# classical mechanics solution ```Marion and Thornton
Tyler Shendruk
October 1, 2010
1
Marion and Thornton Chapter 7
Hamilton’s Principle - Lagrangian and Hamiltonian dynamics.
1.1
Problem 6.4
r
6
- z
θ
r s
r
Figure 1: Geodesic on circular cylinder
Show that the geodesic on the surface of a right circular cylinder is a segment
of a helix.
Recall that a geodesic is the shortest path along the surface between any
two points on that surface. We know that an element of length on the surface
of a cylinder is
ds2 = dr2 + r2 dθ2 + dz 2 .
(1)
On a given cylinder of radius r = R we can have variation of both θ and z. We
can choose either to be our independent variable.
z as independent variable Writing Eq. (1) with z as the independent variable, the total length between points 1 and 2 is
Z z2
Z z2 p
s=
ds =
dr2 + r2 dθ2 + dz 2
z1
z1
s
2
Z z2 p
Z z2
dθ
2
2
=
0 +r
+ 1dz =
1 + r2 θ0 2 dz
dz
z1
z1
Z z2
=
f (θ, θ0 ; z) dz
z1
p
where we have identified f (θ, θ0 ; z) = 1 + r2 θ0 2 to be the function that
we will apply Euler’s equation to inorder to get an extremum for the path
length s.
1
Apply Euler’s equation to f gives
∂f
d ∂f
=0
−
∂θ
dz
∂θ0
p
p
∂ 1 + r2 θ0 2
d ∂ 1 + r2 θ0 2
=0
−
0
∂θ
dz
∂θ!
d
r2 θ0
p
0−
=0
dz
1 + r2 θ0 2
!
d
r2 θ0
p
=0
dz
1 + r2 θ0 2
(2)
Therefore, since r is constant θ0 is constant with respect to z which indicates
θ = c1 z + c2 ,
(3)
the equation for a helix.
θ as independent variable If instead we write Eq. (1) with θ as the independent variable, the length becomes
s
2
Z θ2
Z θ2
dz
2
dθ
s=
ds =
r +
dθ
θ1
θ1
Z θ2 p
Z θ2
=
r2 + z 0 2 dθ =
f (z, z 0 ; θ) dθ.
θ1
θ1
Euler’s equation now gives
d ∂f
∂f
−
=0
∂zp dθ ∂z 0
p
∂ r2 + z 0 2
d ∂ r2 + z 0 2
−
=0
∂z
dθ
∂z!0
d
z0
p
0−
=0
dθ
r2 + z 0 2
(4)
Now z 0 is constant so
z = c3 θ + c4
1
θ = z − c4
c3
θ = c1 z + c2
(5)
which is exactly the same as Eq. (3) .
Second Form Of course, one can use Euler’s second form for either of these
two variables
∂f
0 ∂f
f −y
= constant
for
=0
(6)
∂y 0
∂x
2
where
(
f=
p
f=
p
r2 + z 0 2
1+
and x → r
r2 θ0 2
and x → r
for y → z
for y → θ.
Let’s choose z. This choice gives
c0 = f − y 0
∂f
∂y 0
p
∂ p
r2 + z 0 2 − z 0 0 r2 + z 0 2
∂z
p
z0
2
0
= r2 + z 0 − z p
r2 + z 0 2
=
c0
p
2
r2 + z 0 2 = r2 + z 0 − z 0
2
r2 + z 0 =
2
r4
c20
2
z0 =
r4
− r2 = c1 .
c2
(7)
This indicates once again z 0 is a constant and we’re at the same conclusion
as previously.
And for θ we get
k0 = f − y 0
∂f
∂y 0
p
∂ p
1 + r2 θ0 2 − θ0 0 1 + r2 θ0 2
∂θ
p
θ0 r2
= 1 + r2 θ0 2 − θ0 p
1 + r2 θ0 2
p
1 = k0 1 + r2 θ0 2
1
2
= 1 + r2 θ0
k02
=
2
θ0 =
1.2
1
1
− 2 = k2 .
r2 k02
r
(8)
Problem 7.1
What are the coordinates needed to describe a disk that is rolling on a horizontal
plane and is free to rotate about vertical axis of the plane?
The position of the disk can be adequately described by x and y but unlike
say a cylinder rolling down an incline the distance gone in either x or y can not
be related to the angle that the disk has rolled through (θ in Fig. 2 ). This is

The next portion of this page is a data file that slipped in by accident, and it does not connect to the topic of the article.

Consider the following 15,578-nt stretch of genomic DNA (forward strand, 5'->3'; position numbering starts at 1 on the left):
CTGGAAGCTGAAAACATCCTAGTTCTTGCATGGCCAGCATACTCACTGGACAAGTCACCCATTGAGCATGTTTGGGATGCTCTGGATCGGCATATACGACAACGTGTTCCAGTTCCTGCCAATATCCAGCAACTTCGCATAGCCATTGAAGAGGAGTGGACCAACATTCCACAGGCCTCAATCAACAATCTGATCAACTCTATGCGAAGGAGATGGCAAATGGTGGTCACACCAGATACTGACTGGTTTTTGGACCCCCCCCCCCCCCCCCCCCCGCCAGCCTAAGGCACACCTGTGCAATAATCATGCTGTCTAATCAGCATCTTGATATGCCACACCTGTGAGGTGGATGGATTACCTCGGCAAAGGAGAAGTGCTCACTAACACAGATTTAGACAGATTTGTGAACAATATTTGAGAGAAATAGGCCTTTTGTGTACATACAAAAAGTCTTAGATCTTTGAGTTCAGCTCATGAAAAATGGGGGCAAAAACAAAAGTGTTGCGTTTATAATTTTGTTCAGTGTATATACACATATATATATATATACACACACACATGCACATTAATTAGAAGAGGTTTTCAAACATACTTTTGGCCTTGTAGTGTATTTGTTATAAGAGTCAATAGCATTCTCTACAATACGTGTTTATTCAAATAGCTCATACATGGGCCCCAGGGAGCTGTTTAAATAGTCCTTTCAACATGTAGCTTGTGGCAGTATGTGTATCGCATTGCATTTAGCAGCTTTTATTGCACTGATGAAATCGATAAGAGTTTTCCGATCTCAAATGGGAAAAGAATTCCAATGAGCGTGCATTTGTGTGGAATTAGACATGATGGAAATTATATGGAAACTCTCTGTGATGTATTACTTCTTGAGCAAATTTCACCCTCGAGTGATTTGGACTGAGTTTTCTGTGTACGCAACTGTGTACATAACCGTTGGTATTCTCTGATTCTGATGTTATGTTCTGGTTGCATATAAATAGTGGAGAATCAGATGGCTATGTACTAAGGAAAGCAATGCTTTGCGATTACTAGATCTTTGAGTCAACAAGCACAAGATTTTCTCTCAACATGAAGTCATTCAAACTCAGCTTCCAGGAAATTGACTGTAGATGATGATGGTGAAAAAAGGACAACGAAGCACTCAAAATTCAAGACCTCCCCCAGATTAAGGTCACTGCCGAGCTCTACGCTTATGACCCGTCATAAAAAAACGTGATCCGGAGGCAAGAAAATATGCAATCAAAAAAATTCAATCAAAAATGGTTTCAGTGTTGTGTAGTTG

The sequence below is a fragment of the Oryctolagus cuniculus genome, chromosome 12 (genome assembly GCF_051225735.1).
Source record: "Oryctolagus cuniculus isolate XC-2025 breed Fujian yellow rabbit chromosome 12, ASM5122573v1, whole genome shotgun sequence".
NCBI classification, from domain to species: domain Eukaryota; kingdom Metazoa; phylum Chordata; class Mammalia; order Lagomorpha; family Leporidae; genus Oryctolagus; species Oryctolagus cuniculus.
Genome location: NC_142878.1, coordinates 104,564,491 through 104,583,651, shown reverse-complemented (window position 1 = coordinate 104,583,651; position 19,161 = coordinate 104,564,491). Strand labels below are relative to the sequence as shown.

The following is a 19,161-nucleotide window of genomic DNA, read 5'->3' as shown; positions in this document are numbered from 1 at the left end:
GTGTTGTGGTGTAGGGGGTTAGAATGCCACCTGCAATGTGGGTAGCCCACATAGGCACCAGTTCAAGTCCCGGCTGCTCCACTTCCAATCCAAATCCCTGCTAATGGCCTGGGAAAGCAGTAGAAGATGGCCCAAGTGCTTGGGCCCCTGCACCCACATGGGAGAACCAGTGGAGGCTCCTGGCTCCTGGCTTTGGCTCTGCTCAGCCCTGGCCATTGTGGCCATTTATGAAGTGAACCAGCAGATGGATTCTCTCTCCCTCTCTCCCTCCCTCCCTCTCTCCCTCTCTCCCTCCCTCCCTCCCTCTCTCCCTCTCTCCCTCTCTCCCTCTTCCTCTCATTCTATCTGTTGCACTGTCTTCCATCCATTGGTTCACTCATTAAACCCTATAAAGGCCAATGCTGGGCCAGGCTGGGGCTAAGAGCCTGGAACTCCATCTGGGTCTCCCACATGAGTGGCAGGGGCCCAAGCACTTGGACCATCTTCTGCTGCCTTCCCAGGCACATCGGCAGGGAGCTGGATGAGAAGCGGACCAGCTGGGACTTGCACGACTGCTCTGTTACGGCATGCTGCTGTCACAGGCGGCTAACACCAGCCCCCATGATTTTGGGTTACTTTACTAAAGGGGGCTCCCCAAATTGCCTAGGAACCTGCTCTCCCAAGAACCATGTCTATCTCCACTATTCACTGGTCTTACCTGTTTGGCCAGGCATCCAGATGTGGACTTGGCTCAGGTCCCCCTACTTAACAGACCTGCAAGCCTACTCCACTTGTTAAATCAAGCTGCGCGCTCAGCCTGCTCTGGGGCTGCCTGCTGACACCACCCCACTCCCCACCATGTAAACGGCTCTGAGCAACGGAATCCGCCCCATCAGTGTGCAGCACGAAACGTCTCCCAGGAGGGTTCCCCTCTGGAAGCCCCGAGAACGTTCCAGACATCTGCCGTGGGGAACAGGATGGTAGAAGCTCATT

because the disk is free to rotate about z. The angle describing the spinning
(called φ in the figure) determines the direction in x and y.
3
z
6
-y
φ
θ
PP
P
x
Figure 2: Freely rotating, rolling disk.
If R is the disk radius then the elemental path length is given by
ds = Rdθ = cos (φ) dx + sin (φ) dy
and by trigonometry in the xy-plane the first of two differential equations (constraints) is
tan (φ) =
dy
.
dx
(9)
In order to get the second differential equation we will square the elemental
path along the flat surface and state the radial form and the cartesian form:
2
ds2 = (Rdθ)
= dx2 + dy 2
Rearrange to get the differential equation
dx
dθ
2
+
dy
dθ
2
= R2
(10)
which is not integrable and since there are no imaginable equations to link the
coordinates, the constraints are non-holonomic.
1.3
Problem 7.4
Consider a particle constrained to a plane that moves under force fr = −Arα−1
which means that the potential is
Z
Z
A
~
U = − fr &middot; d~r = Arα−1 dr = rα + C.
α
If U (r = 0) = 0 then the integration constant C drops out. The kinetic energy
in cylindrical coordinates is
1
1 2
T = mṙ2 + m rθ̇ .
2
2
Combining these gives the Lagrangian
L=T −U =
1 2 1 2 A α
mṙ + m rθ̇ − r .
2
2
α
4
Lagrange equation for r
∂L
d ∂L
−
=0
∂r
dt ∂ ṙ
d
[mṙ + 0 + 0] = 0
dt
mrθ̇2 − Arα−1 − mr̈ = 0
0 + mrθ̇2 − Arα−1 −
Lagrange equation for θ
∂L
d ∂L
=0
−
∂θ
dt ∂ θ̇
i
d h
0 + mr2 θ̇ + 0 = 0
0+0+0−
dt
d
[L] = 0
dt
where we’ve identified L = mr2 θ̇ to be the angular momentum and demonstrated that it is conserved with time.
1.4
Problem 7.5
z
6
(0, 0)
u
f~r
f~g
*
r
r θ -x ?
Figure 3: Particle confined to a plane.
Again consider a particle constrained to a plane that moves under force
fr = −Arα−1 but now also under a gravitational force fg = mgz. Now the
potential is
Z
Z
Z
A
U = − f~ &middot; d~r = Arα−1 dr + mgdz = rα + mgz + C
α
A α
= r + mgr sin θ + C.
(11)
α
And again, if U (r = 0) = 0 then the integration constant C drops out. The
kinetic energy is unchanged from
1
1 2
T = mṙ2 + m rθ̇ .
(12)
2
2
The Lagrangian is
1
1 2 A
L = T − U = mṙ2 + m rθ̇ − rα − mgr sin θ.
(13)
2
2
α
Lagrange equation for r
∂L
d ∂L
−
=0
∂r
dt ∂ ṙ
d
[mṙ + 0 − 0 − 0] = 0
dt
mrθ̇2 − Arα−1 − mg sin θ − mr̈ = 0
0 + mrθ̇2 − Arα−1 − mg sin θ −
5
r̈ − rθ̇2 +
A α−1
r
+ g sin θ = 0 .
m
(14)
Lagrange equation for θ
d ∂L
∂L
−
=0
∂θ
dt ∂ θ̇
i
d h
0 + mr2 θ̇ − 0 − 0 = 0
0 + 0 − 0 − mgr cos θ −
dt
dL
= −mgr cos θ 6= 0.
dt
(15)
Unlike before the angular momentum (notice it’s out of the plane) about
the origin is not conserved. Continuing with the Lagrange equation for θ
we find
d
mr2 θ̇ = −mgr cos θ
dt
r2 θ̈ + 2rṙθ̇ + gr cos θ = 0
rθ̈ + 2ṙθ̇ + g cos θ = 0 .
6
(16)
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